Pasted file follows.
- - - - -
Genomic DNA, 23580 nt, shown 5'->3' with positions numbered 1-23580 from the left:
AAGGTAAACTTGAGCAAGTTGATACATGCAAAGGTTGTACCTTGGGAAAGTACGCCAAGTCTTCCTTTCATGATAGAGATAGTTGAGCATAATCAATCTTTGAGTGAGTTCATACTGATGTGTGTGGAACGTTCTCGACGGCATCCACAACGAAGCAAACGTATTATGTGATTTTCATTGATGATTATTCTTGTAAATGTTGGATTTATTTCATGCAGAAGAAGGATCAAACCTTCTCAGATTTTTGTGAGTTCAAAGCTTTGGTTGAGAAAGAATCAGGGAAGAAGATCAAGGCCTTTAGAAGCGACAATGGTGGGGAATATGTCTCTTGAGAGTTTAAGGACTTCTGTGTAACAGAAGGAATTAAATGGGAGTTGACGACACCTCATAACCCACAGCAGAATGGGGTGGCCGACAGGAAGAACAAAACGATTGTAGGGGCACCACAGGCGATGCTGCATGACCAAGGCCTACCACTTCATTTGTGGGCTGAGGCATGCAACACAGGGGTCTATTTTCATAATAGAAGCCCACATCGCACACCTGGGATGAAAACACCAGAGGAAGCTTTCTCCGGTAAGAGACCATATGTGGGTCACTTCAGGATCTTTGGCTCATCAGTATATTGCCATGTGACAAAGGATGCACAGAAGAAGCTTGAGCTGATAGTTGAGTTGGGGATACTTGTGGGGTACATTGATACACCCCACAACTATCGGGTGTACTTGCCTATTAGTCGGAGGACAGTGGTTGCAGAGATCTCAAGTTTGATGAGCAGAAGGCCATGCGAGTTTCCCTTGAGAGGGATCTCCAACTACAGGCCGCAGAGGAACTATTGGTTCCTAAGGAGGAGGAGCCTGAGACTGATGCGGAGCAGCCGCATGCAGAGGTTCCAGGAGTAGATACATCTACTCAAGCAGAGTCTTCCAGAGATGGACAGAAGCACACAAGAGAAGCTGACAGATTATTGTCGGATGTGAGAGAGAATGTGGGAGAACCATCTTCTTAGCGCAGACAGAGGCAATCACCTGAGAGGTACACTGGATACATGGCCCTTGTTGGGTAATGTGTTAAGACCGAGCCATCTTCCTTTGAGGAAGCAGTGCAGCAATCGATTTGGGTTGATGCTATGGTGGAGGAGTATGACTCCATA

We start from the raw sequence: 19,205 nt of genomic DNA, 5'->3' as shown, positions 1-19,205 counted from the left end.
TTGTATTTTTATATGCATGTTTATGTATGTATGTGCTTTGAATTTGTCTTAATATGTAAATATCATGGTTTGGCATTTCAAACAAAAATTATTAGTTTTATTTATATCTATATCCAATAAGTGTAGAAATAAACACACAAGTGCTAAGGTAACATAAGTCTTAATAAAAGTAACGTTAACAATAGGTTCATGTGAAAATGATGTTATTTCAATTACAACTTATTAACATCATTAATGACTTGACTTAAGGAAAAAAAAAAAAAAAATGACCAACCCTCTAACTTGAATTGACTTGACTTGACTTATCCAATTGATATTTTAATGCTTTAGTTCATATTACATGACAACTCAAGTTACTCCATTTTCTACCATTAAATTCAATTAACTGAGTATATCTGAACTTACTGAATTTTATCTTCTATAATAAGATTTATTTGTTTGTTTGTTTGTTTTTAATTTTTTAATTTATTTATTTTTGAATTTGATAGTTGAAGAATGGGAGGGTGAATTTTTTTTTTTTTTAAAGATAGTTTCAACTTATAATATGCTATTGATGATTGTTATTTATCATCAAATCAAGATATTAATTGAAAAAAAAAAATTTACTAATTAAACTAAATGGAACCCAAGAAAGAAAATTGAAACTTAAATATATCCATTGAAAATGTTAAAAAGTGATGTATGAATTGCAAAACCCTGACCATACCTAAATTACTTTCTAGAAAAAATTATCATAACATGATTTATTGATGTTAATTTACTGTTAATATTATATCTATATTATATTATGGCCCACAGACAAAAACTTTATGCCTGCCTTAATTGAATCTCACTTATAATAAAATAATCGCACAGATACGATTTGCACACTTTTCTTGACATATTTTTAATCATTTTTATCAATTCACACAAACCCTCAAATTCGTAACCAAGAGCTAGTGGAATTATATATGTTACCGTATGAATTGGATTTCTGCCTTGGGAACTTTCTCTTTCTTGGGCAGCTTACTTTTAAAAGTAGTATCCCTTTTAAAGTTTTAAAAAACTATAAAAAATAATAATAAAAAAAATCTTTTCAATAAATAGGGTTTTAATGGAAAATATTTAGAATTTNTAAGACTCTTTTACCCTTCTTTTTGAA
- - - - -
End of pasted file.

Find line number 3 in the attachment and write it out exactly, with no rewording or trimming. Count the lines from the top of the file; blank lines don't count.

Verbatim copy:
We start from the raw sequence: 19,205 nt of genomic DNA, 5'->3' as shown, positions 1-19,205 counted from the left end.